What routine mammograms can tell us about a woman’s CVD risk

Signs of breast arterial calcification (BAC) on a patient’s routine mammogram is associated with a heightened risk of cardiovascular disease (CVD), according to new research published in Circulation: Cardiovascular Imaging.[1]

“Among asymptomatic women, the first manifestation of underlying coronary heart disease is often unexpected acute myocardial infarction or sudden death,” wrote lead author Carlos Iribarren, MD, MPH, PhD, a specialist with the Kaiser Permanente Northern California Division of Research, and colleagues. “Furthermore, although women tend to have lower burden of obstructive coronary artery disease on angiography, they tend to have worse prognosis after myocardial infarction compared with men. Thus, a further investigation of sex-specific CVD risk markers is imperative.”

Iribarren and colleagues examined data from more than 5,000 women who participated in the MINERVA study, a massive collection of screening mammograms from a diverse group of postmenopausal women. All participants were between the ages of 60 and 79 years old at the time of their mammogram and had no prior history of CVD or breast cancer. They all received care at one of nine facilities in the same U.S. health system from October 2012 to February 2015.

Participants were followed for approximately 6.5 years after the mammogram.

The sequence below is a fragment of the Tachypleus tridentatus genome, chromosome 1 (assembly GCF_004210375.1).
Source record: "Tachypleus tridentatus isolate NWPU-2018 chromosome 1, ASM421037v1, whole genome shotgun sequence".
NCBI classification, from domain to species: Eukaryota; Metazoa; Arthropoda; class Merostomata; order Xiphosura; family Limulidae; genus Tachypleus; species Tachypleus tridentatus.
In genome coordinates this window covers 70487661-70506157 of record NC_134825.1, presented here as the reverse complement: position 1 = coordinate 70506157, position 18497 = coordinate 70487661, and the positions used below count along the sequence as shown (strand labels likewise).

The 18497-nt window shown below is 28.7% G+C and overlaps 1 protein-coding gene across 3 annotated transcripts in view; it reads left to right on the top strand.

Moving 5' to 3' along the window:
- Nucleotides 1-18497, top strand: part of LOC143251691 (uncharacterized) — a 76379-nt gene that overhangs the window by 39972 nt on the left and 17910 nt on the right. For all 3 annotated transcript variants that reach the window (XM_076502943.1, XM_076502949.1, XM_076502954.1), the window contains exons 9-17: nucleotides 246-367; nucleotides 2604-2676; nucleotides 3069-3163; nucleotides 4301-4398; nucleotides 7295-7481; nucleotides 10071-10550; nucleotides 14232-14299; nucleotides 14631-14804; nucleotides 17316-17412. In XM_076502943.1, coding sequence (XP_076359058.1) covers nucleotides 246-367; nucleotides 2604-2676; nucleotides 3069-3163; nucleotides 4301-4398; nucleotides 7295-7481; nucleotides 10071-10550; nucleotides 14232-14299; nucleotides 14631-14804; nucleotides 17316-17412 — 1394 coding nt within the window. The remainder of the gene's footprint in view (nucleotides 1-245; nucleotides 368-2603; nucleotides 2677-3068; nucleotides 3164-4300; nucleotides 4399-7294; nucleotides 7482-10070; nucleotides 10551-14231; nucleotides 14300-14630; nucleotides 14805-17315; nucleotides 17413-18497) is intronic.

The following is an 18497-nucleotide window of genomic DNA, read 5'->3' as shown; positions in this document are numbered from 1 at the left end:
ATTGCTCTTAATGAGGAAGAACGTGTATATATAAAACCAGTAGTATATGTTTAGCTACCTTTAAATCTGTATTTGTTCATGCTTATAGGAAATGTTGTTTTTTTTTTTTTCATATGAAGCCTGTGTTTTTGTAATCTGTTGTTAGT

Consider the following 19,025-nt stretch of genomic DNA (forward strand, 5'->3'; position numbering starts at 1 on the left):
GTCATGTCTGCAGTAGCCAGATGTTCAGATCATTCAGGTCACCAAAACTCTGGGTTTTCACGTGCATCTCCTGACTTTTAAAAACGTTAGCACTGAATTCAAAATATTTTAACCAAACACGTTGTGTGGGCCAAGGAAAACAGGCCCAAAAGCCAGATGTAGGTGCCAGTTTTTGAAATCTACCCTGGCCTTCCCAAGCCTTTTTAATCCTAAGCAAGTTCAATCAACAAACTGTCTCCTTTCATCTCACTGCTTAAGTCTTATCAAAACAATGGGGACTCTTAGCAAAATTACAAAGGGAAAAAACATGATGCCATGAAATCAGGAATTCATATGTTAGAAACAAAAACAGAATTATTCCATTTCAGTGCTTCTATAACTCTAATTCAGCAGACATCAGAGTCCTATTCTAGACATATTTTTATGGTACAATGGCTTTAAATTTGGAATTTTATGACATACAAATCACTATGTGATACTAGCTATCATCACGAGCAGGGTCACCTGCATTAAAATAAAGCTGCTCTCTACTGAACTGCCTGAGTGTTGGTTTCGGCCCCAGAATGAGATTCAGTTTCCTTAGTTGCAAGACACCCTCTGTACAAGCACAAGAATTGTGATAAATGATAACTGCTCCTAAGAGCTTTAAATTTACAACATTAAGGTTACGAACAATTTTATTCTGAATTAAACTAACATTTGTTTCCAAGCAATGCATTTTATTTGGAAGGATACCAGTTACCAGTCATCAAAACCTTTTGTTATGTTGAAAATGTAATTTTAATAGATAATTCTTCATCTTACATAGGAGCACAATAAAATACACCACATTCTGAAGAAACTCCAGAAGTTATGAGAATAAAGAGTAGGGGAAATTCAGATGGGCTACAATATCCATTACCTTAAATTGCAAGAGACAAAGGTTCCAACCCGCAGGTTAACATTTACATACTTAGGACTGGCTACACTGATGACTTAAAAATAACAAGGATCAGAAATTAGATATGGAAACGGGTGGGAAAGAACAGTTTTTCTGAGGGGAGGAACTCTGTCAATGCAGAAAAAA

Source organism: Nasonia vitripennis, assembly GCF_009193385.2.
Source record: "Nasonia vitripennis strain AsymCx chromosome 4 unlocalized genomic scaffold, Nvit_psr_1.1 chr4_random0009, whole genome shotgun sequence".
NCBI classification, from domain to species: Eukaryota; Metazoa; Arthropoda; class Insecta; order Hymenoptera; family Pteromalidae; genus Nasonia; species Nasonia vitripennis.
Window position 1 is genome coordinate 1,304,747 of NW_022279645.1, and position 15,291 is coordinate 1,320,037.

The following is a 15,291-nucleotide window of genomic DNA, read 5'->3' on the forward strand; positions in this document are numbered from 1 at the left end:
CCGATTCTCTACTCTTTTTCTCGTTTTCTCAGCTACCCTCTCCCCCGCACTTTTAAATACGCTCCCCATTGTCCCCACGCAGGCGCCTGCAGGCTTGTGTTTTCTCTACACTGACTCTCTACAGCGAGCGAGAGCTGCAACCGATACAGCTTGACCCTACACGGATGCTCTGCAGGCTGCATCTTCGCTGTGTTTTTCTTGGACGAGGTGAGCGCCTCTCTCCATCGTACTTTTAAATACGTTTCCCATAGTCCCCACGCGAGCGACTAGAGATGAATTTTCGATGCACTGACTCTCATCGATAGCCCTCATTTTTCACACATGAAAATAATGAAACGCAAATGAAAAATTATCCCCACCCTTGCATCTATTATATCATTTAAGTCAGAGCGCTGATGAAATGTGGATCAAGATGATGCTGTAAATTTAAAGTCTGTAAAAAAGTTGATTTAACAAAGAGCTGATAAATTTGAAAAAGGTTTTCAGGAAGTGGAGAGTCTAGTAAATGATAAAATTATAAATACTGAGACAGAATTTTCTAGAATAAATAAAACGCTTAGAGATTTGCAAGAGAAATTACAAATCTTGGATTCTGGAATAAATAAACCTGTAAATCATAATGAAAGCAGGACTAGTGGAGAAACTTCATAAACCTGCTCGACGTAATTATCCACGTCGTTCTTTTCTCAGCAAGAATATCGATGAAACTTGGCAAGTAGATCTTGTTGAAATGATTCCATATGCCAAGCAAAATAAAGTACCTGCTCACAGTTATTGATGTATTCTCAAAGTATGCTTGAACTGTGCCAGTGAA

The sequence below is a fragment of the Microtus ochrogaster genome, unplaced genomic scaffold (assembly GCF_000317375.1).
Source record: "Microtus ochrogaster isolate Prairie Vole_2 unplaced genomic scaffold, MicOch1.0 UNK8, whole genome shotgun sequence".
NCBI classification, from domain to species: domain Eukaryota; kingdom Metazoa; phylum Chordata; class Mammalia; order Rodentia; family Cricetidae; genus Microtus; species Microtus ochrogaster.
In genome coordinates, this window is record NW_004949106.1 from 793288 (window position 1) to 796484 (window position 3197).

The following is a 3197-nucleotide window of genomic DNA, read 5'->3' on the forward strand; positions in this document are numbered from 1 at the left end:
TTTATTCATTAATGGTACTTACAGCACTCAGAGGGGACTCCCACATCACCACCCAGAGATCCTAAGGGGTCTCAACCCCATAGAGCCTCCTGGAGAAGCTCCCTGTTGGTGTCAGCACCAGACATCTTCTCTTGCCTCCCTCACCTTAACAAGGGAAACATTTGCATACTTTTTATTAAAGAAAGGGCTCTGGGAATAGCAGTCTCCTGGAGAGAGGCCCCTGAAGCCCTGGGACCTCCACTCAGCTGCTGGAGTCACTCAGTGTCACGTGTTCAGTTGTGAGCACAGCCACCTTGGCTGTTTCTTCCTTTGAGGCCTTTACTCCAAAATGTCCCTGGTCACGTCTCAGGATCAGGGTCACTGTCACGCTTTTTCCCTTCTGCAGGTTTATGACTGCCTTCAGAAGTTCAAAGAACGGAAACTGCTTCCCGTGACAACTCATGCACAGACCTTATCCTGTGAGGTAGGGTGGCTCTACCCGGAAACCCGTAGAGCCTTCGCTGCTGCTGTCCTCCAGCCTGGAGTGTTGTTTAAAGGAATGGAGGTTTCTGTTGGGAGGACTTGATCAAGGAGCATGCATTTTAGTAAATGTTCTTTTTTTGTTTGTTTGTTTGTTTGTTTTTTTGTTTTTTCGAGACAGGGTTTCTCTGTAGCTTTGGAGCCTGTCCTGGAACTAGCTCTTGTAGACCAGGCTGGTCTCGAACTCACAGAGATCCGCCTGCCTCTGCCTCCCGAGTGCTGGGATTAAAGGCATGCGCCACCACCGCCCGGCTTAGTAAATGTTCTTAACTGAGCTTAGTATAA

Overall, signs of BAC were seen in the screening mammogram results of 26.5% of patients. Patients with BAC tended to be older and were more likely to be white or Hispanic. They were also more likely to have pre-diabetes, diabetes or hypertension.

Women with BAC were also 51% more likely to develop heart disease or stroke and 23% more likely to develop any type of CVD.

“Currently, it is not the standard of care for BAC visible on mammograms to be reported,” Iribarren said in a statement. “Some radiologists do include this information on their mammography reports, but it’s not required. We hope that our study will encourage an update of the guidelines for reporting breast arterial calcification from routine mammograms. Our study has moved the needle toward recommending routine assessment and reporting of breast arterial calcification in postmenopausal women.”

Taking BAC findings into consideration when developing risk calculators related to CVD, Iribarren added, could “help improve cardiovascular risk reduction strategies.”

Sadiya S. Khan, MD, and Natalie A. Cameron, MD, two specialists with the Northwestern University Feinberg School of Medicine in Chicago, wrote a separate editorial focused on this analysis for Circulation: Cardiovascular Imaging.[2]

“Iribarren et al.’s study is an important addition to a large body of literature examining the promise of imaging markers for early detection of subclinical CVD to guide prevention efforts,” the two co-authors wrote.

In a prepared statement, Khan added that BAC “may suggest poor heart health,” but it isn’t the only marker clinicians should consider.

“It is really important to note that the absence of BAC did not translate into low risk and should not be falsely reassuring when no breast arterial calcification is present,” she said. “Optimal risk factor control is equally important for all women with and without breast arterial calcification.”

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References:

1. Carlos Iribarren, Malini Chandra, Catherine Lee, et al. Breast Arterial Calcification: a Novel Cardiovascular Risk Enhancer Among Postmenopausal Women. Circulation: Cardiovascular Imaging. 2022;15.

2. Natalie A Cameron and Sadiya S. Khan. Leveraging Mammography as a Unique Opportunity for Cardiovascular Health Promotion. Circulation: Cardiovascular Imaging. 2022;15.

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